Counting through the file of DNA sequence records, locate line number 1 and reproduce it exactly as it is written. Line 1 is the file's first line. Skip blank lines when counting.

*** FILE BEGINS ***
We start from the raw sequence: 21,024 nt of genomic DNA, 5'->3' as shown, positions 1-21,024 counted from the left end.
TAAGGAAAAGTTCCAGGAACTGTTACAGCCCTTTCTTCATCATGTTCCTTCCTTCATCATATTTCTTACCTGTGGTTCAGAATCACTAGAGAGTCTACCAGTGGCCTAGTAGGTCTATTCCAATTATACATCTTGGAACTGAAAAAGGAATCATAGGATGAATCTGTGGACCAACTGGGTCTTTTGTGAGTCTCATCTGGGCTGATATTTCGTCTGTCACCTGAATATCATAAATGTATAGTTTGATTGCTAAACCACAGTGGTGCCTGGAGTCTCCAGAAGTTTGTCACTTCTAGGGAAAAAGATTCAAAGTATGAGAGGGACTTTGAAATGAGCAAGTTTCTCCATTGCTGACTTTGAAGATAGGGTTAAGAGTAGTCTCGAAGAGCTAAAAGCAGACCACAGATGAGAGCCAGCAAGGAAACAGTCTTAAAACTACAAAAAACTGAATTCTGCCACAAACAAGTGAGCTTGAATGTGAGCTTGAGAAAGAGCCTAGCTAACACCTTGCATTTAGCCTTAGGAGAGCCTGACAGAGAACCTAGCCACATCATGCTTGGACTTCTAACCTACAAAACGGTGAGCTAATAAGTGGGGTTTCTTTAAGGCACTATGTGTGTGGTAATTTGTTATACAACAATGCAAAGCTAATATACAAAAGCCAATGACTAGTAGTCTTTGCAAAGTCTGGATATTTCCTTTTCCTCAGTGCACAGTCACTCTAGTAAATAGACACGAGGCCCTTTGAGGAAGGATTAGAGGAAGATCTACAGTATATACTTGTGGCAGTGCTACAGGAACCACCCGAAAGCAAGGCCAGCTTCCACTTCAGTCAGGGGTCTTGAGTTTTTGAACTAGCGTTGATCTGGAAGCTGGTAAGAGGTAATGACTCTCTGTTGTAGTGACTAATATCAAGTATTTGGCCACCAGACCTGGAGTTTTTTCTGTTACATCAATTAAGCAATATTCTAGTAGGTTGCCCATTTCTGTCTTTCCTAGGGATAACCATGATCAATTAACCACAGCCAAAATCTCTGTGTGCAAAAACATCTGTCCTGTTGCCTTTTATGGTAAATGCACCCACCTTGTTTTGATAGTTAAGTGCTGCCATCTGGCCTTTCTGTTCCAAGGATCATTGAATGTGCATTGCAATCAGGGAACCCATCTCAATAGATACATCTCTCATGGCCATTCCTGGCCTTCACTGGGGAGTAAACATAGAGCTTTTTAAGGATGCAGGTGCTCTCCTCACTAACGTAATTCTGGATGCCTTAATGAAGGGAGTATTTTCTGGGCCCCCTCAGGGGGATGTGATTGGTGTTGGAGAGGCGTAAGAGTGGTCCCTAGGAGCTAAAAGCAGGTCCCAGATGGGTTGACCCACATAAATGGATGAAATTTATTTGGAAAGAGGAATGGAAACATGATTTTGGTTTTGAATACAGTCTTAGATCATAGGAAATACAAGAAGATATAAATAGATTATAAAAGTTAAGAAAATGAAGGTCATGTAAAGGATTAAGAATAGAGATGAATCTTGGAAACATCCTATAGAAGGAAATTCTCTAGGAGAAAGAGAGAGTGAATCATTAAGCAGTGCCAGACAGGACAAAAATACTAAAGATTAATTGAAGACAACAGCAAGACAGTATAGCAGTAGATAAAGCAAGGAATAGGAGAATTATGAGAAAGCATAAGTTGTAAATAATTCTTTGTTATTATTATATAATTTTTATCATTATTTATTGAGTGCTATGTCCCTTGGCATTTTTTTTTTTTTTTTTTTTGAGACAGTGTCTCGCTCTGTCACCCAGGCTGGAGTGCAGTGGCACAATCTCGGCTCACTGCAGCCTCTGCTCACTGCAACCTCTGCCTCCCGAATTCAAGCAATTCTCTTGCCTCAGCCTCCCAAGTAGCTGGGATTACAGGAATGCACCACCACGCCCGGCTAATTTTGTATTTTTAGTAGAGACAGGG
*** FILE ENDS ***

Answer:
We start from the raw sequence: 21,024 nt of genomic DNA, 5'->3' as shown, positions 1-21,024 counted from the left end.